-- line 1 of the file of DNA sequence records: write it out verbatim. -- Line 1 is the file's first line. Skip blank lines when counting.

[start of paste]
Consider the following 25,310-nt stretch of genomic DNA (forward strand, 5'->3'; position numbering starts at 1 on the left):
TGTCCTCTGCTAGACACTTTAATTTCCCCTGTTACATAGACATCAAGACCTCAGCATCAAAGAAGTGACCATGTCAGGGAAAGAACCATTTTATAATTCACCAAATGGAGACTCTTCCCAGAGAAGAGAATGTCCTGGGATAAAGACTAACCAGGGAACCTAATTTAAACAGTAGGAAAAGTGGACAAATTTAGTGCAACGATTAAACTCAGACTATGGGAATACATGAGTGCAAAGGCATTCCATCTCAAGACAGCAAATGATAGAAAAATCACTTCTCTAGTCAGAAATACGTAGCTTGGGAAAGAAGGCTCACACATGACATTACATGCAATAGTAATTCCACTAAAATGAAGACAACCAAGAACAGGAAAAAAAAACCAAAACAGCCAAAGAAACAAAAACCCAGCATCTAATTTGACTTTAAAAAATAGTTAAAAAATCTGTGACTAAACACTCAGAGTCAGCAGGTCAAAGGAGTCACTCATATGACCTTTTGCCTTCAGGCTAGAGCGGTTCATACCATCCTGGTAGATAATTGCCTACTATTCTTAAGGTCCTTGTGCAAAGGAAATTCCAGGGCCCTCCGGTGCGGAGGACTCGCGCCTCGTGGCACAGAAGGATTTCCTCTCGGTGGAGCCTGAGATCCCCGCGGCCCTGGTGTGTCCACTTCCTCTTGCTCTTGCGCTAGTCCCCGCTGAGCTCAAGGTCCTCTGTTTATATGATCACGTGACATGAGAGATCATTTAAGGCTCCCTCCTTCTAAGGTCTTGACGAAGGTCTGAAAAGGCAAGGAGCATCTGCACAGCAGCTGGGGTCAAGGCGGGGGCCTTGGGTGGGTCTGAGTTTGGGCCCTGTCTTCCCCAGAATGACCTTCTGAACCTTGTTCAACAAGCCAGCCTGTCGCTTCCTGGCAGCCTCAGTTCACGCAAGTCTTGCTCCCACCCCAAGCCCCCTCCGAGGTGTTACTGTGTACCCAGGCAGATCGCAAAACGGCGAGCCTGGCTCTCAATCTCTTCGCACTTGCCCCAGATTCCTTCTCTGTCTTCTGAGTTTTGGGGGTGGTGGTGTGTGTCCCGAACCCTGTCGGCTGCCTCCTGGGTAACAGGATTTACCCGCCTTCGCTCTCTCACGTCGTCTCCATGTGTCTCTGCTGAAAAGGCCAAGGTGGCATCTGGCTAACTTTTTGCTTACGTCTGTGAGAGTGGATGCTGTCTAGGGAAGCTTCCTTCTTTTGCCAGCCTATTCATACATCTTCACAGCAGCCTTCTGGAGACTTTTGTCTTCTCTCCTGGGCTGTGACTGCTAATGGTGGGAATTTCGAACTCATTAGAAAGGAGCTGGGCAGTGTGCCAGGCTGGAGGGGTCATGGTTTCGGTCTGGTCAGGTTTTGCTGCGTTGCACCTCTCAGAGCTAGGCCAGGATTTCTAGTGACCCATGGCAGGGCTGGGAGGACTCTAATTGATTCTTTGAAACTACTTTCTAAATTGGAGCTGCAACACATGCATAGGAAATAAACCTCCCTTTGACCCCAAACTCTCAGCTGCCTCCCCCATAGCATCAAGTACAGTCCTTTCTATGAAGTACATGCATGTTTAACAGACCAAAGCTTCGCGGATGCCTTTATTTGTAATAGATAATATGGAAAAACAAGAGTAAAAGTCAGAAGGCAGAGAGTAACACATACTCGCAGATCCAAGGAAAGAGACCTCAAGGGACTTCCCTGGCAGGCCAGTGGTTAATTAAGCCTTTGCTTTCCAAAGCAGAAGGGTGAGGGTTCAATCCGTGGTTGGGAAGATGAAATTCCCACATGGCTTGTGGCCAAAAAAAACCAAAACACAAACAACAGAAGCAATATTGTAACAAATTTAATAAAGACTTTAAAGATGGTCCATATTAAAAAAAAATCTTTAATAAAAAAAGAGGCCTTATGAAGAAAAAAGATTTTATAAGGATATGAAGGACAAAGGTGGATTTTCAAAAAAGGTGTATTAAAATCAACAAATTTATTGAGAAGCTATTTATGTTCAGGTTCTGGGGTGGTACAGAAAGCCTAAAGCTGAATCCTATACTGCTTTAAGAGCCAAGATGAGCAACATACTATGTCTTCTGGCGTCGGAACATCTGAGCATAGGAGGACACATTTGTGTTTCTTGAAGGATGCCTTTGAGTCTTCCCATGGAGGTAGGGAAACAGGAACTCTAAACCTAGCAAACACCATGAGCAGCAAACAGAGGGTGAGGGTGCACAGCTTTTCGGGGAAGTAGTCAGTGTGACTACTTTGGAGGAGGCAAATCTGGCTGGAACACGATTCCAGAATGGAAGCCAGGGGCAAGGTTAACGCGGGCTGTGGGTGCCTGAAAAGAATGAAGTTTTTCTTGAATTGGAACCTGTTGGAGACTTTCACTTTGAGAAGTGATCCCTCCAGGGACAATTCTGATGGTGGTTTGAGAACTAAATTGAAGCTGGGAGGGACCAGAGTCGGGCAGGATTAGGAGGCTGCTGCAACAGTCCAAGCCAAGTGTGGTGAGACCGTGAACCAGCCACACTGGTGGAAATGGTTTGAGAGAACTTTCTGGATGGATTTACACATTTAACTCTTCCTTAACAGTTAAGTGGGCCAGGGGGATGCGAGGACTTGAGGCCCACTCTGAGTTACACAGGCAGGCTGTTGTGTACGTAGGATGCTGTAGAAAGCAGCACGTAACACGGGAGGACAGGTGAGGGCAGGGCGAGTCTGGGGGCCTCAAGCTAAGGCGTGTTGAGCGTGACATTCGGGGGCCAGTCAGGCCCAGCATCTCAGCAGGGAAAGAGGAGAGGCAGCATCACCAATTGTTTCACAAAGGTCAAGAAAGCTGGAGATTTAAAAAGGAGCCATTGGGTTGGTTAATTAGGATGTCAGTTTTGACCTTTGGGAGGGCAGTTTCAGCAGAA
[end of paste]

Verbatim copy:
Consider the following 25,310-nt stretch of genomic DNA (forward strand, 5'->3'; position numbering starts at 1 on the left):